While this isn’t the first (or the last) time she’s been averse to my presence, this week taught me several new things. First, communication really can help break down the walls that exist between parents and their children. Second, I’m not as cool as I thought I was. And last, I need to brush up on my bar songs – because if she’s going to be embarrassed by me anyway, I might as well have fun with it.
“make kissy face photos together” – LOL!! You could dedicate your entire to blog to coming up with new and creative ways to mortify her! You are much too wonderful a mom to ever do that, but the threat alone might scare her straight!
Hun, *I* know you’re awesome and way cooler than pretty much everyone, but I think you’re just stuck with the fact that, for at least a few years, you are going to be totally embarrassing to your daughter no matter what you do. My parents were, according to my friends, ‘the cool ones’. My dad, in an attempt to recapture his youth, actively tried to hang out with me and my friends and happily told dirty jokes that had my homies in stitches, and me in mortification land. They all thought he was awesome. I just wanted him to LEAVE. And my mom…well…she was a hippie. Enough said. That eventually became cool again, but still embarrassed ME for years after the look came back into vogue.
It’s tough when they push you away. But after college when they’re flat broke they seem to miraculously change over night. So I’ve been told.
This reminded me of when I was DQ’s age and all of my girlfriends were constantly sharing their “awful mom” stories. Apparently they all fought with their moms, about everything from makeup to boys, and every one of my friends had some new blow-up to vent about during our lunch period. Well. My mom and I never fought. In fact….I thought my mom was awesome. But heck…if my friends were doing it…maybe I should try it out, too. Maybe this was what preteen girls were supposed to do? We had one rough summer wherein I attempted to be the rebellious-attitude girl. Then the world was right again in the Fall when I realized I was being lame and I was very relieved to know my mom was right there, patiently waiting for me to return to normal. Now, after college, after marriage, and babies, and life’s ups and downs, we have been able to achieve that a rare closeness that I can only hope my own daughter and I will share. The key was always knowing that she was not necessarily a friend…but something infinitely better. My mom.
HaHaHaHaHa!!! Imagine being a total embarrassment to your kid! (Oh, sorry, was that out loud?) Being the totally cultured and benevolent mom that I am and having trained you in ultimate coolness, bar songs not withstanding, I’m shocked that DQ was embarrassed by your presence at camp. Seriously, you three girls and I had a rule at 4-H camp – you weren’t my kids and I wasn’t your mom. I tried ignoring you and when I started to stick my nose into your business, my friend T would pull me aside and take over the role of Mom for the week. And after a few days of not paying attention to you kids, you’d all come around and hang out with me. Being embarrassed by your parents is a rite of passage for most kids. Don’t worry, the older DQ gets, the less annoying and gross you’ll be. I’m almost there with you!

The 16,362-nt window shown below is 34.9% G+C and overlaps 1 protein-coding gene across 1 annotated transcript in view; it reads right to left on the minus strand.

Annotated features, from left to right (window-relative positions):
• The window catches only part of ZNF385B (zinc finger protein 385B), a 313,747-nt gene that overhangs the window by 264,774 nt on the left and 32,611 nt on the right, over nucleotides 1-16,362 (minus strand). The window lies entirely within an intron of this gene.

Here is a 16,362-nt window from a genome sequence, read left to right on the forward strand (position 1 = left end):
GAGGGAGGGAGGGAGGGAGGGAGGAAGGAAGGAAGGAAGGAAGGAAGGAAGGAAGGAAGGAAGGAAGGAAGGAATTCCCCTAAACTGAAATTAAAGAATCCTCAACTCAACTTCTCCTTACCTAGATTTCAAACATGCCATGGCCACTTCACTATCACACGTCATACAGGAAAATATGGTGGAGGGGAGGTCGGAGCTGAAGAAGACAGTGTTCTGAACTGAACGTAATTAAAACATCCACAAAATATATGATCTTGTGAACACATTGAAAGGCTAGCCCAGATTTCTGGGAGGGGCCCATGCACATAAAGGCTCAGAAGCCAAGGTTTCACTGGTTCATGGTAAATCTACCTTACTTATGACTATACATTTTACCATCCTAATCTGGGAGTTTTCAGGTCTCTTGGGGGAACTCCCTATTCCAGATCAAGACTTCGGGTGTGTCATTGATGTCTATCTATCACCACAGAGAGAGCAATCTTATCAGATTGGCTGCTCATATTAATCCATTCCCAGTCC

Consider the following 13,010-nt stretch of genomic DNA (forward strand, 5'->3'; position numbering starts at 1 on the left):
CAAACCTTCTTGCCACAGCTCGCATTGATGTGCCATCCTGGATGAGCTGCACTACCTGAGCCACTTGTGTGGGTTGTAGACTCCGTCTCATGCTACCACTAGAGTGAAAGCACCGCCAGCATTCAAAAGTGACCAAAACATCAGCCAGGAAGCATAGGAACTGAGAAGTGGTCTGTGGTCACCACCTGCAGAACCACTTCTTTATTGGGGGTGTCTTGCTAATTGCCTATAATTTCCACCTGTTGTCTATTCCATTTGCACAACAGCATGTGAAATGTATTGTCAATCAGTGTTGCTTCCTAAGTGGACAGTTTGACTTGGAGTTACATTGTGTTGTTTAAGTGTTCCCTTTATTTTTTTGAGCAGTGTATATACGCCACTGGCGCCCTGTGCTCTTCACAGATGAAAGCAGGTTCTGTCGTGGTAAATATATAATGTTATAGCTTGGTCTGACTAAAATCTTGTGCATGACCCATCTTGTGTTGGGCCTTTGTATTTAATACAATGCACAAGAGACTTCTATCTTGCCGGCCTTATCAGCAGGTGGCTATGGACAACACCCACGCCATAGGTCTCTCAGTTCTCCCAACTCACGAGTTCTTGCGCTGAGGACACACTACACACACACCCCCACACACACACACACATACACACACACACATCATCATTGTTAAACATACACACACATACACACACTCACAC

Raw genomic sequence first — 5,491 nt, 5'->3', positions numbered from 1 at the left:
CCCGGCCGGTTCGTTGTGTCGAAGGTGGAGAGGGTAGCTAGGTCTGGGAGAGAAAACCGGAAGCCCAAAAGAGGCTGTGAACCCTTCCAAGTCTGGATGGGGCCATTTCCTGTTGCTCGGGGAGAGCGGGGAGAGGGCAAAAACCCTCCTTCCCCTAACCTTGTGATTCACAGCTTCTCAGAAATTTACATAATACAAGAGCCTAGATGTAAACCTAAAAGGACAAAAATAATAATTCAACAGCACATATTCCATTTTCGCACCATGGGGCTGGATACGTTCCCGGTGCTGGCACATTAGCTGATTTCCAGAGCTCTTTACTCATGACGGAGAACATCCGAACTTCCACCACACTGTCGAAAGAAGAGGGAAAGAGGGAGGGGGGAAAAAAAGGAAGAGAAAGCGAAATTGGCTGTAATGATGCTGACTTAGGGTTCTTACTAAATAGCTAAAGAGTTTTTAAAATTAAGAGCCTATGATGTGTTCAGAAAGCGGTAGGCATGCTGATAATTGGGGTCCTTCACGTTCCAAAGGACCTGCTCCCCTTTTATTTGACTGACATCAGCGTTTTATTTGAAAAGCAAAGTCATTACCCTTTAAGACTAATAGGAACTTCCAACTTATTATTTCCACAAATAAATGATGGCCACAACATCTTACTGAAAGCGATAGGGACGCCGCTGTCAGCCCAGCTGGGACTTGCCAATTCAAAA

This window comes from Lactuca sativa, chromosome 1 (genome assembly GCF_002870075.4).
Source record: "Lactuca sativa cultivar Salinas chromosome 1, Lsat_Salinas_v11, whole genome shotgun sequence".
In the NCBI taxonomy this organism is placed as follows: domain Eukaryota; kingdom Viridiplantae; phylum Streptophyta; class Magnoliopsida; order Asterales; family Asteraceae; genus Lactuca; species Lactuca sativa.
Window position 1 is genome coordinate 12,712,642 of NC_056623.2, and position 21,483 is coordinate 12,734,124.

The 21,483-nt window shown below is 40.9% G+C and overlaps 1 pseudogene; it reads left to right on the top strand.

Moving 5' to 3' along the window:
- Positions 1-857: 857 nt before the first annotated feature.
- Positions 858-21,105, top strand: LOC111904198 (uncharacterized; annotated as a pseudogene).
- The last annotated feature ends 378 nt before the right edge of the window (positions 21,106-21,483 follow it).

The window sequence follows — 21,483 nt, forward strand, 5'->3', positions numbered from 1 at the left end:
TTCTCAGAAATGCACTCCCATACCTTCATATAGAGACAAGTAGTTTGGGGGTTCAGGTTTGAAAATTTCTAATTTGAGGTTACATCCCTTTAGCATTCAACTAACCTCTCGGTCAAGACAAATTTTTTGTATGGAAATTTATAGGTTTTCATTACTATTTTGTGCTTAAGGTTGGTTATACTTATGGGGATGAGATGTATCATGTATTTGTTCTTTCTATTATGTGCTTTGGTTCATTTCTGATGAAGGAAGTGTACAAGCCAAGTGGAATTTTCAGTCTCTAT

BTW, I told that joke ONCE. And I wouldn’t call my choice of music “bar songs” since I’ve made it a lifelong habit to NOT hang around in bars. Scary that I didn’t have to have a drink to sing them, huh? And it’s “he’ll burn every village and kill everyone”. Gotta keep the words correct for the next generation. Guess I’d better write the words down for the Taz in preparation for our vacation next month…
You know that I googled that song and came up with about 30 different versions of it? And not one ended the same way we, um, I mean YOU, sing it. And there aren’t any YouTube versions of that song. Too bad, too. You really need to hear an audio example to get the full impression of the song.
P.S. The kids and I have the same rule at camp. And I have realized just how hard it is to keep that rule. That’s why I have my friend H, just like your T, there to keep me from stepping in too much by reminding me that my week at camp is also my vacation from being their mom.
A few thoughts about mother-daughter boundary issues:
The first is that I’ve often noticed moms who say they envisioned being “bosom buddies” to their daughters, and fondly cherish the hope that they are “cooler” than their own parents were. It’s always seemed to me that what they really wanted was to act like a sister instead of a mother. I handled that in my family by sending my daughters on solo visits to my own younger sisters and cousins. That way they could reap the benefit of a adult female relative without having the confusion of a mom who was blurring the lines between generations. If I really want to go out and act silly and immature, I have those relatives (and my indispensable gay male friend) to do it with, without burdening my kids with my foolishness.
The second thought is more of a strategy – when you are at an event and you really want those photos, there are ways to get them without it becoming an issue. I attended literally hundreds of events as a 4-H leader, Girl Scout leader, and horse show mom, and figured out how to avoid annoying my kids. Get really good at using the zoom feature on your camera! and you can also enlist another non-related person to use the camera. Try it, and after lots of practice, you will be the “cool” mom who is there when needed, but who doesn’t intrude. My payoff came (15 years into the horse show routine) when another young equestrienne told my younger daughter, “You are so lucky! I wish my mom would act more like your mom does at horse shows!” It does take practice, and the occasional tense moment is unavoidable, but just remember that you are there to hold the spotlight for your kids, not to bask in it!